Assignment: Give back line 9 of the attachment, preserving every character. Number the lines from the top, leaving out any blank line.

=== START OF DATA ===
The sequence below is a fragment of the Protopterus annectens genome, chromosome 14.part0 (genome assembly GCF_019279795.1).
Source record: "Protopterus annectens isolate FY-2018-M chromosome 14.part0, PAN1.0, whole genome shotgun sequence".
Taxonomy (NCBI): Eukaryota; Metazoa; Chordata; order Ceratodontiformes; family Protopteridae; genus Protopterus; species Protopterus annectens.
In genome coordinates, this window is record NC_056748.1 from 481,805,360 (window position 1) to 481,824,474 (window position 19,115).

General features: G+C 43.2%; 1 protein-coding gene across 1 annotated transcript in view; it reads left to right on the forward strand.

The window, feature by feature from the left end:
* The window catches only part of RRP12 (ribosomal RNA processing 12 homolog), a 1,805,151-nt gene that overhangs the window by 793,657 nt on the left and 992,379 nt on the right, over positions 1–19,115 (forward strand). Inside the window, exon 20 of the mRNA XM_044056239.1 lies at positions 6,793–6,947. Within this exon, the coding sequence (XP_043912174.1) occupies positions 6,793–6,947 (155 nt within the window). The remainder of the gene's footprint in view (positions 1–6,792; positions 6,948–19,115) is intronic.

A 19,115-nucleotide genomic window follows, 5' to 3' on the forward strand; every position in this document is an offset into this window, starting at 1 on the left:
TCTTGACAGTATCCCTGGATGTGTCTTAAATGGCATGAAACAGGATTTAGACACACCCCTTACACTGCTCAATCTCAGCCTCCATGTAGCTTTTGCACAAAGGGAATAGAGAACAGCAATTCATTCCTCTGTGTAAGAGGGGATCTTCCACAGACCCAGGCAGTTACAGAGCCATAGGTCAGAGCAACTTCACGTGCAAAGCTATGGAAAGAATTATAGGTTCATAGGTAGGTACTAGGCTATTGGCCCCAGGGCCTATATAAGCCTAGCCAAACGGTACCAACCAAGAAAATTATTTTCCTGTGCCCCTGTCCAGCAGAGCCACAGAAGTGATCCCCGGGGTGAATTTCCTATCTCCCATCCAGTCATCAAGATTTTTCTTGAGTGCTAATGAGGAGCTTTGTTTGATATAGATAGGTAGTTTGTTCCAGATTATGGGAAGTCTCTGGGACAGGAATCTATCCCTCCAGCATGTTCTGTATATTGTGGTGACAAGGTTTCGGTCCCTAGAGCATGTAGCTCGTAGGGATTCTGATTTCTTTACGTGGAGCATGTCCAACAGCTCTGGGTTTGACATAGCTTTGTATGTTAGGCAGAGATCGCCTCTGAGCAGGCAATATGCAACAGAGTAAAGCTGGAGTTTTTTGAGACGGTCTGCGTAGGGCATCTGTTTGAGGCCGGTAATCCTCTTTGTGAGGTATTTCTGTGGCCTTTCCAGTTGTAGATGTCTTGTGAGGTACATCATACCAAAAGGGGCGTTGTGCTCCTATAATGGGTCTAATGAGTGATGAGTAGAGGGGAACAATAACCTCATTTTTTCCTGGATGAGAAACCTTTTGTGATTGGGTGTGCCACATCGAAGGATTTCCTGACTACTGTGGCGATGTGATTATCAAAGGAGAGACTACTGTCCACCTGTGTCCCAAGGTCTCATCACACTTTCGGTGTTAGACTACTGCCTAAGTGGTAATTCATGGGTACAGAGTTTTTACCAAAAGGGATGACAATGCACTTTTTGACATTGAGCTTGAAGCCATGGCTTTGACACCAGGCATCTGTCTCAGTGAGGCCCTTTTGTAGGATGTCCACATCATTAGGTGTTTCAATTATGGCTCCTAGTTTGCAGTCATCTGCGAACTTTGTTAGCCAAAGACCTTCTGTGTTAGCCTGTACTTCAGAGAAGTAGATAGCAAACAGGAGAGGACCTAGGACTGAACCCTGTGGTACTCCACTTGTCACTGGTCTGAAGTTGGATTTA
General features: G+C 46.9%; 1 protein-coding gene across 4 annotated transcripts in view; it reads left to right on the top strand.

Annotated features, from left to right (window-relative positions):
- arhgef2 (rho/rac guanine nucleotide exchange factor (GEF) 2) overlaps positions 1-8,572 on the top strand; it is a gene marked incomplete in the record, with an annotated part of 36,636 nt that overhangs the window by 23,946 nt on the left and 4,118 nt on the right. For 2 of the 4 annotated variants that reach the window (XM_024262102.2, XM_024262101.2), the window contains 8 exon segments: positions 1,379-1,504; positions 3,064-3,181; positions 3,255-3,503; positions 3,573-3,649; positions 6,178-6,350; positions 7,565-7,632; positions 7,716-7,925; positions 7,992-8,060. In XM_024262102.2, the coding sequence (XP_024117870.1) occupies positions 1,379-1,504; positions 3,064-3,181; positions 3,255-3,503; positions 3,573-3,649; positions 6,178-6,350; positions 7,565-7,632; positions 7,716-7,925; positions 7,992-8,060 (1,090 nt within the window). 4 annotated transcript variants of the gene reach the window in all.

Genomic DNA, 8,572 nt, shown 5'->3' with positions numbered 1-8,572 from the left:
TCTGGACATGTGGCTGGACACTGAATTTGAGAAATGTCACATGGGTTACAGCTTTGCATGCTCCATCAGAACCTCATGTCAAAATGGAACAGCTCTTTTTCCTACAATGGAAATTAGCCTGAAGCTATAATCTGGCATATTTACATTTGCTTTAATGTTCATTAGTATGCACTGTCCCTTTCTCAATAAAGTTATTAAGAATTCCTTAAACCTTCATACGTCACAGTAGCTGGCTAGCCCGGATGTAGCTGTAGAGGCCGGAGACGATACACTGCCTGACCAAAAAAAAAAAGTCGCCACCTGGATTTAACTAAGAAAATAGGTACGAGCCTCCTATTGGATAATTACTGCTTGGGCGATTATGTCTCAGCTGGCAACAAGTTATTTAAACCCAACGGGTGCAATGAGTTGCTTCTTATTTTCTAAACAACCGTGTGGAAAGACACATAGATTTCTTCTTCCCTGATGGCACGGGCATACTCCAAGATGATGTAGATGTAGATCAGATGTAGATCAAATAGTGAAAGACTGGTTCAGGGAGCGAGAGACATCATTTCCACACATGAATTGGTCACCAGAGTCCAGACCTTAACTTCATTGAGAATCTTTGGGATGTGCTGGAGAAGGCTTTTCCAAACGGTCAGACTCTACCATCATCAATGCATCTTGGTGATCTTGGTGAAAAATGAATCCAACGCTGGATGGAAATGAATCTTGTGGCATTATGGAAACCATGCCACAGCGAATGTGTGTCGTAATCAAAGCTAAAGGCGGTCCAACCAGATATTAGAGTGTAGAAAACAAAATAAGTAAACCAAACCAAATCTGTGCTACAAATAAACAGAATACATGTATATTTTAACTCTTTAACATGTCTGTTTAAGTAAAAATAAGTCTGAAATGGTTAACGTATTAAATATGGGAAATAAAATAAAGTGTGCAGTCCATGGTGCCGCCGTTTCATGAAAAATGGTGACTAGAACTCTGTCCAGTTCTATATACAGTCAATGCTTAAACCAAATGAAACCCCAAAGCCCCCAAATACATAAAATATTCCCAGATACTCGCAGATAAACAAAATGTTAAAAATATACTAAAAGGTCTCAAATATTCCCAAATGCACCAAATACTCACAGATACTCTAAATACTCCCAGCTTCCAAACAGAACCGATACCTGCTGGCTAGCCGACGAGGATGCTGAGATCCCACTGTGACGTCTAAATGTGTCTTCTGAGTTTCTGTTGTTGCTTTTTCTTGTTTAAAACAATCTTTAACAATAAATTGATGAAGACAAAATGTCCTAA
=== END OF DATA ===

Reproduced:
TCTTGACAGTATCCCTGGATGTGTCTTAAATGGCATGAAACAGGATTTAGACACACCCCTTACACTGCTCAATCTCAGCCTCCATGTAGCTTTTGCACAAAGGGAATAGAGAACAGCAATTCATTCCTCTGTGTAAGAGGGGATCTTCCACAGACCCAGGCAGTTACAGAGCCATAGGTCAGAGCAACTTCACGTGCAAAGCTATGGAAAGAATTATAGGTTCATAGGTAGGTACTAGGCTATTGGCCCCAGGGCCTATATAAGCCTAGCCAAACGGTACCAACCAAGAAAATTATTTTCCTGTGCCCCTGTCCAGCAGAGCCACAGAAGTGATCCCCGGGGTGAATTTCCTATCTCCCATCCAGTCATCAAGATTTTTCTTGAGTGCTAATGAGGAGCTTTGTTTGATATAGATAGGTAGTTTGTTCCAGATTATGGGAAGTCTCTGGGACAGGAATCTATCCCTCCAGCATGTTCTGTATATTGTGGTGACAAGGTTTCGGTCCCTAGAGCATGTAGCTCGTAGGGATTCTGATTTCTTTACGTGGAGCATGTCCAACAGCTCTGGGTTTGACATAGCTTTGTATGTTAGGCAGAGATCGCCTCTGAGCAGGCAATATGCAACAGAGTAAAGCTGGAGTTTTTTGAGACGGTCTGCGTAGGGCATCTGTTTGAGGCCGGTAATCCTCTTTGTGAGGTATTTCTGTGGCCTTTCCAGTTGTAGATGTCTTGTGAGGTACATCATACCAAAAGGGGCGTTGTGCTCCTATAATGGGTCTAATGAGTGATGAGTAGAGGGGAACAATAACCTCATTTTTTCCTGGATGAGAAACCTTTTGTGATTGGGTGTGCCACATCGAAGGATTTCCTGACTACTGTGGCGATGTGATTATCAAAGGAGAGACTACTGTCCACCTGTGTCCCAAGGTCTCATCACACTTTCGGTGTTAGACTACTGCCTAAGTGGTAATTCATGGGTACAGAGTTTTTACCAAAAGGGATGACAATGCACTTTTTGACATTGAGCTTGAAGCCATGGCTTTGACACCAGGCATCTGTCTCAGTGAGGCCCTTTTGTAGGATGTCCACATCATTAGGTGTTTCAATTATGGCTCCTAGTTTGCAGTCATCTGCGAACTTTGTTAGCCAAAGACCTTCTGTGTTAGCCTGTACTTCAGAGAAGTAGATAGCAAACAGGAGAGGACCTAGGACTGAACCCTGTGGTACTCCACTTGTCACTGGTCTGAAGTTGGATTTA